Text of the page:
Any good fishing kayak worth its salt should have front and rear tank wells for stashing tackle, gear, or one of these awesome fishing coolers for your catch and/or lunch and beer.

Underseat storage space is also highly advantageous.

And don’t forget about watertight storage hatches that are suitable for keeping your valuables protected, and the larger compartments will be ideal for stashing any extra rain fishing gear you might need to bring along.

angler fishing on the kayak in river

Rudder and Steering

A pedal system will help you move forward and back, but how do you steer kayaks with pedals?

A hand-operated rudder will be located somewhere within easy reach of the cockpit area.

Look for a rudder that can be retracted, as launching will be much easier, and you won’t scrape or damage it in shallow water.

And although it’s possible to power and steer these craft without a paddle, I still highly recommend you take one.

You never know when you might need it, and a paddle provides extra speed, control, and maneuverability. Check out this review on the best paddles for kayak fishing.

It’s a good idea to wear a pair of good-quality fishing gloves when kayak fishing, as not only will they help with handling fish in slippery conditions, they can also help protect your hands when paddling.

Fishing Features

Just because the kayak comes with a pedal drive, doesn’t mean it should cut corners on fishing features.

While it’s possible to catch fish from just about any boat, a fishing kayak should only be considered a fishing kayak if it has one or more of the following:

  • Flush mount rod holders.
  • Articulated rod holders.
  • Horizontal rod holders.
  • Transducer/fish finder scupper holes.
  • Accessory gear tracks.
  • Tackle trays.
  • Staging areas.
  • Paddle parks.
  • EVA deck pads for standing.
  • Fish rulers.
  • Anchor point.


You’re not going to get a good pedal drive fishing kayak for anything less than $1500 – and that’s if you’re lucky.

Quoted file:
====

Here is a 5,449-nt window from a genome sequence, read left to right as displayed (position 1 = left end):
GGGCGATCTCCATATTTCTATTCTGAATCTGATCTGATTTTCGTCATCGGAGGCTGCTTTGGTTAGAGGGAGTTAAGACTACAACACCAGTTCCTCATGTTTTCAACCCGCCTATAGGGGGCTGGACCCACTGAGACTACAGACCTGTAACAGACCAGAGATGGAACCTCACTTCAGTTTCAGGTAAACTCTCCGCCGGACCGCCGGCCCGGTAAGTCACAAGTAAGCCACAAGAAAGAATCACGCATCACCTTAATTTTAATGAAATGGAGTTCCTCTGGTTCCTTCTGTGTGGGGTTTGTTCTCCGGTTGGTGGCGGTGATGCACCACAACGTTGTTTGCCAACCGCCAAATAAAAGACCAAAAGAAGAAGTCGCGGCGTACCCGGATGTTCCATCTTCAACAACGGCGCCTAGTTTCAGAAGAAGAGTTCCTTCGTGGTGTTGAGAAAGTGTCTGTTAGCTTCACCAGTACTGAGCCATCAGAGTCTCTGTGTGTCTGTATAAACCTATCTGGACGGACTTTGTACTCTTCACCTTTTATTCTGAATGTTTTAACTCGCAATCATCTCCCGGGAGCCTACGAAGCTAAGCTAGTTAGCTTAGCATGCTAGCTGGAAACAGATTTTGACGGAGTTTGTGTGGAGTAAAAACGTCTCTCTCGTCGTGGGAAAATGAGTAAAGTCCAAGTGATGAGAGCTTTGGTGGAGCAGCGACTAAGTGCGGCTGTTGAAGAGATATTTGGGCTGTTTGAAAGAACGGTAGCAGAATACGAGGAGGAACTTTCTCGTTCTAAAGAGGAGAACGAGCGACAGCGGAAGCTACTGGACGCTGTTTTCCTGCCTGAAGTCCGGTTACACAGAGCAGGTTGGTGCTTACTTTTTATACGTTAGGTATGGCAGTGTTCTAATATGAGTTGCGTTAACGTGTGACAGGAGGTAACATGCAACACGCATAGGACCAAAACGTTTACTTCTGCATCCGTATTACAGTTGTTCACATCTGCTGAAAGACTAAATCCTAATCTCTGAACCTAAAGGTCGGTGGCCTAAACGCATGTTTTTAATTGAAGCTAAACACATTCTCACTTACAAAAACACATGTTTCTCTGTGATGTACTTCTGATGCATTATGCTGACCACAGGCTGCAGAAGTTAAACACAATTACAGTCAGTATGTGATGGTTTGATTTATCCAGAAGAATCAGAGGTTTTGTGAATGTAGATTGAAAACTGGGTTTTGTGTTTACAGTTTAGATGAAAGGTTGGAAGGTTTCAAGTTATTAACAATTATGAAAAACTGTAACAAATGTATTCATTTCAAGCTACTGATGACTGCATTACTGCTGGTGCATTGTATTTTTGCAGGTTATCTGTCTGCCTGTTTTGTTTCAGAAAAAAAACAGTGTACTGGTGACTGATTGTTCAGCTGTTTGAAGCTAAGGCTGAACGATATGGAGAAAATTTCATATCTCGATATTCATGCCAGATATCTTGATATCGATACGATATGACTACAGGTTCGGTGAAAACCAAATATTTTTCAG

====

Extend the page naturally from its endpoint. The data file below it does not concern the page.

Yes, I know, I feel your pain.

Kayaks with a pedal system are not cheap, and they’re not set to reduce in price anytime soon.

Ask yourself the question – “how much kayak fishing am I going to do?”

If you’re a super-keen kayak angler who is on the water more than off it, then a high-end pedal kayak could be a worthwhile investment.

And if you’re of advancing years, they can seriously help you keep active without overdoing it, and you can’t put a price on your health, can you?!

But if it’s a bridge too far, and/or you’re not going to get a lot of use out of it, why not check out this review of the best fishing kayaks under $1000, instead?

Remember, you could always buy a pedal drive capable fishing kayak and add the drive system at a later date to spread the cost.

angler sitting on fishing kayak on calm water of river


Is a fishing kayak with pedals worth the price?

I would say so, yes. Once you’ve experienced the freedom, power, and control that a pedal yak gives you – you won’t go back.

Sure, they’re expensive, but give it a try once – and you’ll know why.

Is it better to paddle or pedal while kayak fishing?

They both have their advantages as outlined in the buyer’s guide above – and it might well depend on the conditions.

But for the ultimate in control, speed, and maneuverability, I would say pedal power is the best every single time.

Not to mention the hands-free fishing and relatively little effort you’ll need to exert when using them.